Stroke length and stroke angle —or translation and rotation, if you choose to be more technical— are two of the key elements of the casting stroke. Good technique asks for those two elements to be used in the proper sequence —that is, starting with translation only and applying rotation at the end of the stroke—, what has been called delayed rotation, although my mate Bernd Ziesche prefers to say:
“It is not delayed rotation, it is rotation at the right time.”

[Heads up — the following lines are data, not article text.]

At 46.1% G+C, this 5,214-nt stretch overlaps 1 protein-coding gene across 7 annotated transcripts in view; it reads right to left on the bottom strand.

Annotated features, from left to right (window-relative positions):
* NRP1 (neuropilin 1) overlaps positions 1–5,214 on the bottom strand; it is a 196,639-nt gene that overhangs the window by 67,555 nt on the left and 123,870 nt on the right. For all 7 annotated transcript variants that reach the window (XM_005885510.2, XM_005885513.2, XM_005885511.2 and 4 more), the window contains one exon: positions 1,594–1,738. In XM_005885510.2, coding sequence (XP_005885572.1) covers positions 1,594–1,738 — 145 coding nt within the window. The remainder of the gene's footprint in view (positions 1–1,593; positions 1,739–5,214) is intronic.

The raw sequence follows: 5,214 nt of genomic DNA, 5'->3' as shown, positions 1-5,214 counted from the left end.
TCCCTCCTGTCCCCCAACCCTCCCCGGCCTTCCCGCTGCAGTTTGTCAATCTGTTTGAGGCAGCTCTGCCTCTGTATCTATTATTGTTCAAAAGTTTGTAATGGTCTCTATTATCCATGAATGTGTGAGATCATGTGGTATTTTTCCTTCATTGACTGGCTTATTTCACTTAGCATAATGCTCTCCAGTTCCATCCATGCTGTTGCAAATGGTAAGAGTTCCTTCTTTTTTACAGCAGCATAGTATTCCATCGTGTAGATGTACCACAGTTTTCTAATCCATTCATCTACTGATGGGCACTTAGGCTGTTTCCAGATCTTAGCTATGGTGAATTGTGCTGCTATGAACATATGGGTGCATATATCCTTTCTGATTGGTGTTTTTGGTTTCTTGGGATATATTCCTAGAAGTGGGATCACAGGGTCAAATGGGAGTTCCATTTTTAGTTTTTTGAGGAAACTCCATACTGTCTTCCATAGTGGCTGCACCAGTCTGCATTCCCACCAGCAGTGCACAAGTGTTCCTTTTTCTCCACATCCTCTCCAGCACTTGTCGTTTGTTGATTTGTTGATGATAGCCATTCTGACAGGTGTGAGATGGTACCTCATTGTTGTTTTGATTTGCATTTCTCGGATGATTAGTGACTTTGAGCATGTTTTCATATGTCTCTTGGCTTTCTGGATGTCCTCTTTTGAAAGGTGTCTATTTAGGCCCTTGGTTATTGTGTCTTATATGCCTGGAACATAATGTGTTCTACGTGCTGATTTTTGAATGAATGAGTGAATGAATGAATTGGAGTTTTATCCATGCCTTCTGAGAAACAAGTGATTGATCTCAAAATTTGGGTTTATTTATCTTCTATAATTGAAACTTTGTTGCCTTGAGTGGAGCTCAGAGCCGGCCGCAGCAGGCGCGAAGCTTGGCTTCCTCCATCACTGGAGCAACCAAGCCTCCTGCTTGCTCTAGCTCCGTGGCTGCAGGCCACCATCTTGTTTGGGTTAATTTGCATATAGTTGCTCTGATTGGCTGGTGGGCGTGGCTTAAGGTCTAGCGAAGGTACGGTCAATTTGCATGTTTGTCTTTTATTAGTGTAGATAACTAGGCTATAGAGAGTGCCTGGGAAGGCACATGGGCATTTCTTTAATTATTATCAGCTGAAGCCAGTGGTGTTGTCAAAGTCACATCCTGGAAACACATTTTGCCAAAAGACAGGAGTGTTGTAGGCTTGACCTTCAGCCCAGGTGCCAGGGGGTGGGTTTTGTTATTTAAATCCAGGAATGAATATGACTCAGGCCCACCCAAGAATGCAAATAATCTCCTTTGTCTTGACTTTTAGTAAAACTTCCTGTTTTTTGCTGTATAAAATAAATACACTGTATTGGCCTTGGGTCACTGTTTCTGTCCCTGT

The late Mel Krieger classified casters into two broad groups: engineers and poets. The first group is formed by those who need to know how things work in order to learn them; the other one relies more on feeling and doing those things than in any analytical approach.
Mel didn’t make any qualitative distinction between the two groups; although he himself was a poet instructor, he never dismissed those more inclined to the engineering way of seeing things. In fact he saw both views as equally valuable and complementary.